The multitasking molecule promises optimum skin health, intensive hydration and a plumper, dewier complexion. Here’s what you should know about Hyaluronic Acid.
What is Hyaluronic Acid?
Hyaluronic Acid is a naturally occurring compound in our bodies. It is one of the main components of the extracellular matrix: a three-dimensional network of extracellular macromolecules, like collagen, enzymes (proteins), and other important proteins, that provide structural and biochemical support of surrounding cells. It is therefore indispensable for cell skeletal structure. It also maintains moisture in our eyes, lubricates the joints, reduces inflammation, helps heal wounds, maintains our cellular moisture and keeps skin looking young and healthy. And it’s been proven in clinical trials to promote the skin’s natural barrier function. Like other substances, we produce less Hyaluronic Acid as we age; people from their late 40’s have half as much HA in their bodies as those in their 20’s.
How does topical HA work?
Topical Hyaluronic Acid has both immediate and long-term effects on the skin. Remarkably, it binds 1,000 times its weight in water, providing an immediate visible effect of lifting, glowing and plumping. Recent studies on the daily use of Hyaluronic Acid moisturizers during three months showed that the depth of perioral and periorbital wrinkles decreased significantly in all groups by about 10-20% and skin tightness increased significantly in all groups by about 13-30%. And in the longer term, applying an optimized formulation of HA strengthens our skin’s natural barrier function, making it more elastic and less prone to aging and wrinkling.
What is HA’s safety and tolerability?
Because Hyaluronic Acid is naturally occurring in our bodies, it’s not a dangerous or harmful product. It is not only suitable but essential for anyone who undertakes a skincare regime, and understands the importance of hydration and protection of their skin barrier function. Aging and irritated skin loses moisture and suppleness that Hyaluronic Acid helps restore.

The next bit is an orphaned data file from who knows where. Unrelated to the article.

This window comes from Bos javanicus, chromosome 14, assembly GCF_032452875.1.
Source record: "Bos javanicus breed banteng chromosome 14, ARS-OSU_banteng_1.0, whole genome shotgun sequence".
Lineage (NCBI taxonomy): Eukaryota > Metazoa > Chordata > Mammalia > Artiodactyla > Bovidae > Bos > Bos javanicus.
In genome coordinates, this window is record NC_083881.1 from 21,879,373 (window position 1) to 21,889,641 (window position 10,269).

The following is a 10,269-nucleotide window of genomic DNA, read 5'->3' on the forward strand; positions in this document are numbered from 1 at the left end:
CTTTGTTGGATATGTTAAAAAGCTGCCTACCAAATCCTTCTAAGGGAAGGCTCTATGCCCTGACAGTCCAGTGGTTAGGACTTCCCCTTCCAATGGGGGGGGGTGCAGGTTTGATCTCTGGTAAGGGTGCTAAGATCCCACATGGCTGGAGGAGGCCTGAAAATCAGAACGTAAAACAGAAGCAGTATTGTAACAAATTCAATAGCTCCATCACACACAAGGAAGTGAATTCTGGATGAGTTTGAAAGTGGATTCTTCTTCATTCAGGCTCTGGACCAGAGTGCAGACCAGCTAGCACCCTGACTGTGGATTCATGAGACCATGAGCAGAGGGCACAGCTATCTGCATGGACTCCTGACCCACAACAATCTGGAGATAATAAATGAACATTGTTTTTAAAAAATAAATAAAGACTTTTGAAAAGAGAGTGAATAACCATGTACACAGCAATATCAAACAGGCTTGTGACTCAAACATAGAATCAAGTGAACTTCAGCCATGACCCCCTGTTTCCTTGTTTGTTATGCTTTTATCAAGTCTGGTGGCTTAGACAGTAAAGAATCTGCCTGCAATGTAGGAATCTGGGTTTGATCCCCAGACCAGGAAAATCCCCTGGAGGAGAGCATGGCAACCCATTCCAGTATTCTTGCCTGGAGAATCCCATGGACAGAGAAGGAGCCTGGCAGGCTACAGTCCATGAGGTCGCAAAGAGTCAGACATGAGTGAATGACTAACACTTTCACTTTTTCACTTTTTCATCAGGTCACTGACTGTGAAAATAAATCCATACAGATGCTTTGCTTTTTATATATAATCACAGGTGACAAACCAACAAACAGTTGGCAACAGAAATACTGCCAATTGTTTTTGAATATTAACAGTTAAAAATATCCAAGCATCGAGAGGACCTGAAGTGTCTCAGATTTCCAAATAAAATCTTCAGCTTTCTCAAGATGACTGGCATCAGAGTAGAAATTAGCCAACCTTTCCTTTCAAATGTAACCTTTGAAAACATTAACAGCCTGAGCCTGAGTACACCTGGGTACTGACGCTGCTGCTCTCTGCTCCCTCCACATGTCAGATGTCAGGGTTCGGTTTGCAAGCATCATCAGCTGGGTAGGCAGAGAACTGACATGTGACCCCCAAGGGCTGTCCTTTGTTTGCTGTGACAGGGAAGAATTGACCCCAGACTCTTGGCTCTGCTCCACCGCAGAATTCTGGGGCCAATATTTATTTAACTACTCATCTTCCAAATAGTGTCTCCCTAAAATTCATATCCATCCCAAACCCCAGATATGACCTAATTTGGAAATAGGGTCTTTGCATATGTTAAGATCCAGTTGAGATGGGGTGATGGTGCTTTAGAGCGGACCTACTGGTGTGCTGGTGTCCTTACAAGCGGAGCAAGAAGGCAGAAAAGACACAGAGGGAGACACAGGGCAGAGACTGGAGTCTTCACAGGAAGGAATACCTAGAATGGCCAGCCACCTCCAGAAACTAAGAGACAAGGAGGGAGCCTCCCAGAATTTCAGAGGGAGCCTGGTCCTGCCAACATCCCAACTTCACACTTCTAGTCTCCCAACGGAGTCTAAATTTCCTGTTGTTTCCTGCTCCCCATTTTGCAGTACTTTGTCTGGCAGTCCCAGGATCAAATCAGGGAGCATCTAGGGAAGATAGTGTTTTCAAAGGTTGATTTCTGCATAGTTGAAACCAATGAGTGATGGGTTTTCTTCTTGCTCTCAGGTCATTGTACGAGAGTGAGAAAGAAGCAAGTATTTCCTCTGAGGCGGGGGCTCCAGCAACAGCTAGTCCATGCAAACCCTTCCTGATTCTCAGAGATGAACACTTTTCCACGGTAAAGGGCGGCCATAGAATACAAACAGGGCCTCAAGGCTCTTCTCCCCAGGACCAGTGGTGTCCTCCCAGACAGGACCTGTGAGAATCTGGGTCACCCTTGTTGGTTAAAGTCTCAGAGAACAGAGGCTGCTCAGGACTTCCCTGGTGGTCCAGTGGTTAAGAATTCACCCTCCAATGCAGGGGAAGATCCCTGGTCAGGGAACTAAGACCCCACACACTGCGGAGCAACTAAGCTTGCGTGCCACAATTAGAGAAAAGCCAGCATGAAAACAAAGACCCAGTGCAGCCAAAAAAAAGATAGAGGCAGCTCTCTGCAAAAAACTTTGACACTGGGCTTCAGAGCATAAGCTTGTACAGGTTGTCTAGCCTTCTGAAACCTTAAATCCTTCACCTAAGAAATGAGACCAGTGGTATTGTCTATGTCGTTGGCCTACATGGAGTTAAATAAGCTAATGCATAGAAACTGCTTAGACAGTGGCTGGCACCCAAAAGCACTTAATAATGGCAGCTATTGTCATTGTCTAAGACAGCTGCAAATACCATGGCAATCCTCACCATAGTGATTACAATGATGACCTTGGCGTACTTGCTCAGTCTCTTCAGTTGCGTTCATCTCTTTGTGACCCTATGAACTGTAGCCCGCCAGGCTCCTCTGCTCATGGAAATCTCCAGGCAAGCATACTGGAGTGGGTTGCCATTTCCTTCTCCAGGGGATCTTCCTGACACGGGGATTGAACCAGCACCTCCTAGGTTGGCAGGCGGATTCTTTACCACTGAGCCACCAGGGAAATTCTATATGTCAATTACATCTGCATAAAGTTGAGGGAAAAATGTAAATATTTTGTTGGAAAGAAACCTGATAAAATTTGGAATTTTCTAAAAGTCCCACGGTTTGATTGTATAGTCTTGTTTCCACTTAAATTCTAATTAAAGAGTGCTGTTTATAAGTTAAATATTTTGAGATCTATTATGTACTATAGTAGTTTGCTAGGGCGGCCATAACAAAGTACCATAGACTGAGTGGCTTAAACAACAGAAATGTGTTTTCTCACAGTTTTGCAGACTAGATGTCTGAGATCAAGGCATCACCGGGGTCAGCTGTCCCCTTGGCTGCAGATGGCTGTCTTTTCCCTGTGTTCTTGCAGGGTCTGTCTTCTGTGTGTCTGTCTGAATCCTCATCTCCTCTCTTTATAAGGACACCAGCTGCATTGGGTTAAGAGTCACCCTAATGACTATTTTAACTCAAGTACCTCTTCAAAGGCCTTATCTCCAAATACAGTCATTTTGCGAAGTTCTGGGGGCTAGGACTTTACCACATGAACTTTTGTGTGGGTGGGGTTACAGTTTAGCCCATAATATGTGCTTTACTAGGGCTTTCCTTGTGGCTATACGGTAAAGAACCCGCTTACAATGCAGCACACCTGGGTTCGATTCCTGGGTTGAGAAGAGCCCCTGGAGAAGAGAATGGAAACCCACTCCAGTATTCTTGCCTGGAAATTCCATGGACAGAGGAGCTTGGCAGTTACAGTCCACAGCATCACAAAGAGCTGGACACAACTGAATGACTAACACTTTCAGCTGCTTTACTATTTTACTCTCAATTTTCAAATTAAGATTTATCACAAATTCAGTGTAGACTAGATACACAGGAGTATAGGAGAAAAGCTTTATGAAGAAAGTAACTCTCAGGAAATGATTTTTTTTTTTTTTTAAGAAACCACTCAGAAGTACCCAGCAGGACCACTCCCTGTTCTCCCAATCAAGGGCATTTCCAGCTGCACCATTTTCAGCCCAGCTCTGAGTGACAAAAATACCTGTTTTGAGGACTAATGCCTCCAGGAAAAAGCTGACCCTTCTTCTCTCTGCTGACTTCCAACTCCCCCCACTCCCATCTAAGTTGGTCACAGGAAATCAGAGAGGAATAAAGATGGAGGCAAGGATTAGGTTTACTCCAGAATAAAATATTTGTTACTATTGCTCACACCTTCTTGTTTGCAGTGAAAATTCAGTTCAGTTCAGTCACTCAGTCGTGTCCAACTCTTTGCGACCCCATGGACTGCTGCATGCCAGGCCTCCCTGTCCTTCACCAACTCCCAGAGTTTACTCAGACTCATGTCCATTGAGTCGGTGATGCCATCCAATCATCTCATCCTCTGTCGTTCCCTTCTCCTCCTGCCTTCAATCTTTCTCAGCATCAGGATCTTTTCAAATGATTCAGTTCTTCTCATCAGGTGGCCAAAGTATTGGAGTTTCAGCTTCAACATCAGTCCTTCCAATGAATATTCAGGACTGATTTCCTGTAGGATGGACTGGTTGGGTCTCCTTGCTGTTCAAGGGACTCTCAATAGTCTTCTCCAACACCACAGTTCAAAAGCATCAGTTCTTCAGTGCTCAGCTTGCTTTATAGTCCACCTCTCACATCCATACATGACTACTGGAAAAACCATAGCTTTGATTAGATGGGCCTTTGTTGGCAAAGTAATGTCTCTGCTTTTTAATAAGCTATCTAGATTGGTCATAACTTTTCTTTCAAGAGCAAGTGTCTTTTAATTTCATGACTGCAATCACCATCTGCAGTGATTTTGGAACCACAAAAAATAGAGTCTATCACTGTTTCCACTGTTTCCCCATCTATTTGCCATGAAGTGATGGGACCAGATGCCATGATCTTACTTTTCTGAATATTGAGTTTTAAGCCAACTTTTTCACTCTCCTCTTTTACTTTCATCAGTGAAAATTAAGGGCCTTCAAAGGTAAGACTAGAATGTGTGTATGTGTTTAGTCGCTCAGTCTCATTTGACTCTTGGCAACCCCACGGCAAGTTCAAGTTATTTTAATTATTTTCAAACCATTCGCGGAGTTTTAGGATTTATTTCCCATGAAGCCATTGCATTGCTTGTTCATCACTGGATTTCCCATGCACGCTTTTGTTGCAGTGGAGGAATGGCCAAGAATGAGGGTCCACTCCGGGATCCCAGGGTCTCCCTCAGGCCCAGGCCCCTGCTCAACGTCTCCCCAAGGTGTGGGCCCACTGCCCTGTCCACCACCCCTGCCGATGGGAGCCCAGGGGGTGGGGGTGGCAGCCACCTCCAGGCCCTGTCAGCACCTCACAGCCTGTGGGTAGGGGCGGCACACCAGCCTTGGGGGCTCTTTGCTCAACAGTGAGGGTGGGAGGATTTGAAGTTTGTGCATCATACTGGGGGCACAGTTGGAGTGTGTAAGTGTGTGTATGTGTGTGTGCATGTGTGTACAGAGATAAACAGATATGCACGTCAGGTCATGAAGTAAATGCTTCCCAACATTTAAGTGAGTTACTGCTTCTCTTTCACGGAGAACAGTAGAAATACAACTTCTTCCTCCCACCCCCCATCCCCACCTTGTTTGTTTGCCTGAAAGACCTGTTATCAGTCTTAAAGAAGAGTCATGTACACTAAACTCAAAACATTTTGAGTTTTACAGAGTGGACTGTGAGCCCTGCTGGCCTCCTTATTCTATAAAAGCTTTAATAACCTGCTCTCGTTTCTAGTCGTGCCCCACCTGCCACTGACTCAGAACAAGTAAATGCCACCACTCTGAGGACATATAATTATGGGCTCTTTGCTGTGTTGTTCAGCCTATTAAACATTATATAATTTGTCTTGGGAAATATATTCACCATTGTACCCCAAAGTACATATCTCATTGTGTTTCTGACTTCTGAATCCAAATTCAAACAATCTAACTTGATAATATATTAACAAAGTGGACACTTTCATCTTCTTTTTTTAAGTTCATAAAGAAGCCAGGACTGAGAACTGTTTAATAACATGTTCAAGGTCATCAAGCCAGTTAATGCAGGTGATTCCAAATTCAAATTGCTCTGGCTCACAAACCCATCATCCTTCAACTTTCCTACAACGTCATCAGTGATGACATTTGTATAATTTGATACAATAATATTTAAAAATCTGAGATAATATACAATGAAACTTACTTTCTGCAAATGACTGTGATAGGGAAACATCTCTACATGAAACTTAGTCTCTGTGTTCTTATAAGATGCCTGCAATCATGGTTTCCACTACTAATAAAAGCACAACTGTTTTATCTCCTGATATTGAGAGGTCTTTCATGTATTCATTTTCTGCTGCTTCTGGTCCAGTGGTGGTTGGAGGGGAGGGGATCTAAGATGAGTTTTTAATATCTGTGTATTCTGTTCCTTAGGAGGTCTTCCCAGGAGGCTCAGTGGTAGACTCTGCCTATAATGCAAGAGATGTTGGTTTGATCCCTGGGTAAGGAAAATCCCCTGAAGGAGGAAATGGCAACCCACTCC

Is there a difference between different HA formulations?
All Hyaluronic Acid serums are not created equally. There are three elements to a high performing Hyaluronic Acid-based serum. The first is that it is at its highest, optimal and absorbable dose or concentration so that it is able to pass the skin barrier to reach the dermis. High quality HA is a very expensive ingredient, and that is why most serums are low dose. If HA is not at its highest dose, it will be thin and watery, not viscous and might be called “Hyaluronic Acid Extract.” The second essential element of a great HA is that it be synthesized in the lab with the right balance of molecular weights (high and low weighted molecular chains) to work both at the surface AND deeper skin layers. And the third element is that the HA be blended with valuable ingredient science – because the deeper penetration of the small molecules not only replenishes moisture reservoirs, but also makes Hyaluronic Acid a penetrating agent for other active anti-aging ingredients blended into the serum, like Purslane.
APPLICATION OF THE HYALURONIC SERUM
When do you apply HA?
It should be applied immediately after washing your face and before the application of lipid-based moisturizers, which would block the penetration of Hyaluronic Acid serum.
Are there any downsides to using Hyaluronic Acid?
One of the great things about my HYALURONIC SERUM is that it includes small molecular weight Hyaluronic Acid, which acts as a penetrating agent into deeper skin layers. This is amazing if you are using products containing pure ingredients - my proprietary formulation also contains Purslane - a hugely nutritious and potent anti-oxidative compound that pairs perfectly with Hyaluronic Acid and helps protect against and soothe irritation while boosting skin barrier function and overall skin health. However, if the Hyaluronic Acid serum you are using also contains small molecular weight, harmful ingredients, then it has the unintended consequence of bringing these into the deeper skin layers as well. Harmful ingredients can include fragrances, aggressive preservatives and petroleum-based compounds.